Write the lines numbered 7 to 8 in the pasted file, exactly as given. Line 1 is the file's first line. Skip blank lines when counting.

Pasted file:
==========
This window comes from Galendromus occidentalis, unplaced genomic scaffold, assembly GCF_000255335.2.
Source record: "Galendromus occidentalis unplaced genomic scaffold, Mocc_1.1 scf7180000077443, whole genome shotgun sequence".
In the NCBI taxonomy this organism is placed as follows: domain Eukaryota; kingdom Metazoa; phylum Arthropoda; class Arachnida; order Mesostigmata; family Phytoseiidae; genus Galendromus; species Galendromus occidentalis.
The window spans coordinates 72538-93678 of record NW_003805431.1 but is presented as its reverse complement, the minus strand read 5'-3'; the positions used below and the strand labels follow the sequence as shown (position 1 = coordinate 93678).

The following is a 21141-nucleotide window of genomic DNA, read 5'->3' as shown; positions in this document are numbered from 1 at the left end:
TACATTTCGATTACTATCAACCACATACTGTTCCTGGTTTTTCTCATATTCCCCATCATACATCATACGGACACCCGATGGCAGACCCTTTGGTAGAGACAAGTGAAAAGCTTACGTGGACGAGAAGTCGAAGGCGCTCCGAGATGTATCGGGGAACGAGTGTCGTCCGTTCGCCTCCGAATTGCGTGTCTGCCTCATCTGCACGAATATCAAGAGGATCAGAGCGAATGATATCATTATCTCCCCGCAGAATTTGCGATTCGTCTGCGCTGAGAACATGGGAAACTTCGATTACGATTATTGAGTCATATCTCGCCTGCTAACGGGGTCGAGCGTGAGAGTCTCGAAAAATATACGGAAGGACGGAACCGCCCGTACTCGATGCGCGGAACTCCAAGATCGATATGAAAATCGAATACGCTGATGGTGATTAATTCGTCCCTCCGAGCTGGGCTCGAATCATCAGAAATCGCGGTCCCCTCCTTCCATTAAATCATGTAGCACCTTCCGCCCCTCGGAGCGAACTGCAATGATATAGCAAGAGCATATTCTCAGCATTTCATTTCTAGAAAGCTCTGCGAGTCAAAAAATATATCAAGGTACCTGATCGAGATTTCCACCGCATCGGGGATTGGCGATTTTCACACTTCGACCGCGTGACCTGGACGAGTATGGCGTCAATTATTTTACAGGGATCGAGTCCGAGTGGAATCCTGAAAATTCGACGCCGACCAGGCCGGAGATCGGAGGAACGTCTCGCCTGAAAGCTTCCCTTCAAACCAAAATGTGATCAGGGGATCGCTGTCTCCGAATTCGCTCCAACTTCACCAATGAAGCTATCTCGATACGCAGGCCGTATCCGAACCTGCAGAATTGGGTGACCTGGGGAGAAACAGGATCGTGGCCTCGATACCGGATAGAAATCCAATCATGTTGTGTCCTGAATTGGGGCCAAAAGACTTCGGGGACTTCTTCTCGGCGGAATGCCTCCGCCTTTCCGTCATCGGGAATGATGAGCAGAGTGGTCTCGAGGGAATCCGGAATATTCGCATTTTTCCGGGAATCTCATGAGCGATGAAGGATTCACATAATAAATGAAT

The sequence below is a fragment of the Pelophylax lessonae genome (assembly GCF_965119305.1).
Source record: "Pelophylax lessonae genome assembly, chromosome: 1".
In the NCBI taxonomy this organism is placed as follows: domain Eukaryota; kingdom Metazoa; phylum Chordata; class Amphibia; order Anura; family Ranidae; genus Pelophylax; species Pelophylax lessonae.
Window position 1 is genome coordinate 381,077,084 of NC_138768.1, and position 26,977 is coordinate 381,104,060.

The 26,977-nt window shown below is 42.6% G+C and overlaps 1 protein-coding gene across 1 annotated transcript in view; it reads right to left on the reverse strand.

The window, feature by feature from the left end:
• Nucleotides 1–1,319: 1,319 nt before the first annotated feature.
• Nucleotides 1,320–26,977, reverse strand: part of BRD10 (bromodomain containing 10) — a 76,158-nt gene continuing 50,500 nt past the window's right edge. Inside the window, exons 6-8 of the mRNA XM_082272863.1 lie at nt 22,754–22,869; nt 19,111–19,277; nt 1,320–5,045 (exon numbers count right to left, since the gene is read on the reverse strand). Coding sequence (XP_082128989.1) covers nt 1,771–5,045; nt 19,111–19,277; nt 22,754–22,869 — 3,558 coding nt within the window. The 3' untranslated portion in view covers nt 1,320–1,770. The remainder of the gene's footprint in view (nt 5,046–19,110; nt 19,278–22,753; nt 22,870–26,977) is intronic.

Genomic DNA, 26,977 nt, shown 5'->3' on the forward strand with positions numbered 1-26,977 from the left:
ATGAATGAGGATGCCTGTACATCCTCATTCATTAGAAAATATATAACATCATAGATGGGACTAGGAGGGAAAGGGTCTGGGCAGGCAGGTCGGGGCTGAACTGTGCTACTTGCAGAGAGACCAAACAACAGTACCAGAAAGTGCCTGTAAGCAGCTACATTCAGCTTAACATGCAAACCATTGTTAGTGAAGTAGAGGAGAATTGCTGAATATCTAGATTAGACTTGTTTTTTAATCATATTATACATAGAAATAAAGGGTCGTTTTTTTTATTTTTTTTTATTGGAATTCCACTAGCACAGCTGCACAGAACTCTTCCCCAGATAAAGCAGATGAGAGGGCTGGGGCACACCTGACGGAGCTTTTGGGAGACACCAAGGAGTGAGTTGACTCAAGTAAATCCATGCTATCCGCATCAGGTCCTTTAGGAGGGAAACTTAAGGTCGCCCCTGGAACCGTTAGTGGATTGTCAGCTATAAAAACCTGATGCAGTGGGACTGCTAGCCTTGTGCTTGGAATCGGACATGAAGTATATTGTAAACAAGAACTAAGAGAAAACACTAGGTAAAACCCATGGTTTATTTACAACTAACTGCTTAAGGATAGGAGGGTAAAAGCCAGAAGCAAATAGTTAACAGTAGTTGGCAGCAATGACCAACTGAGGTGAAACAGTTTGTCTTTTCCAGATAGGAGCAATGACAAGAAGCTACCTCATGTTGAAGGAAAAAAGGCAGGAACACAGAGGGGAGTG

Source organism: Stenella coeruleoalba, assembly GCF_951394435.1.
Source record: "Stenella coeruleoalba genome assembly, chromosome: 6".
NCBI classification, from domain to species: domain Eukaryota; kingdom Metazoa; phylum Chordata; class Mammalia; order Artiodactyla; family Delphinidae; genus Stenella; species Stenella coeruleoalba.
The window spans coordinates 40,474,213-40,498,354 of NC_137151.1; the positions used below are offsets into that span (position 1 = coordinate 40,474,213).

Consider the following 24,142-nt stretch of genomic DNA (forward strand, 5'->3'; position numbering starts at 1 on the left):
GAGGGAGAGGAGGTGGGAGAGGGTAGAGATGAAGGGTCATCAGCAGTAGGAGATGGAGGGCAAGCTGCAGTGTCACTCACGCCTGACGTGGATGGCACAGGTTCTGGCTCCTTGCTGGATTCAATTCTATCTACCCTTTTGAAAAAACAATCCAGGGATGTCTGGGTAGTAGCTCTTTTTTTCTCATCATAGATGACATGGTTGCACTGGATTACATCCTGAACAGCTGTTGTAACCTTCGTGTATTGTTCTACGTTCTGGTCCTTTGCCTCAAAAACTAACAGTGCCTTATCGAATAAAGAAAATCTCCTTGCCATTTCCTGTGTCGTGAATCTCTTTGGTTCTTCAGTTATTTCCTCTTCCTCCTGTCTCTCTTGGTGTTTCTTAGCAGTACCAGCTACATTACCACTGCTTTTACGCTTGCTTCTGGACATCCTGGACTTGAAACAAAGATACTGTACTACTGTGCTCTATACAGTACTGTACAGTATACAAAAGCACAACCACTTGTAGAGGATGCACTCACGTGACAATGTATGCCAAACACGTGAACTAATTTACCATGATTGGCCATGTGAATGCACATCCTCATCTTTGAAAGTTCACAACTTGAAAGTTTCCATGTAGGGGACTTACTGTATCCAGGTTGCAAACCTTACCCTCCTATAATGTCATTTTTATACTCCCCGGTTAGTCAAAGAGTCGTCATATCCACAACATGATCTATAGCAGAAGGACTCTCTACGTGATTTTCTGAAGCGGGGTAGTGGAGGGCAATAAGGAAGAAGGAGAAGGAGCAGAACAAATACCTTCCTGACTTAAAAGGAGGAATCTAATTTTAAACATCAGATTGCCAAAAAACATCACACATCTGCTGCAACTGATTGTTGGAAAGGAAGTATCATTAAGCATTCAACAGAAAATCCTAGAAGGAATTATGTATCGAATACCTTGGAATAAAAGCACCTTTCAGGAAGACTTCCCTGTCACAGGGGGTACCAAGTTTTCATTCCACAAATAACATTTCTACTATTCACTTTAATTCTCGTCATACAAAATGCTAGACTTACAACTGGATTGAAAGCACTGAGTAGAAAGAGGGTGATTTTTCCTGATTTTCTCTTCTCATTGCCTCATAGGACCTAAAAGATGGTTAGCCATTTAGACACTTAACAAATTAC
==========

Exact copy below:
The sequence below is a fragment of the Pelophylax lessonae genome (assembly GCF_965119305.1).
Source record: "Pelophylax lessonae genome assembly, chromosome: 1".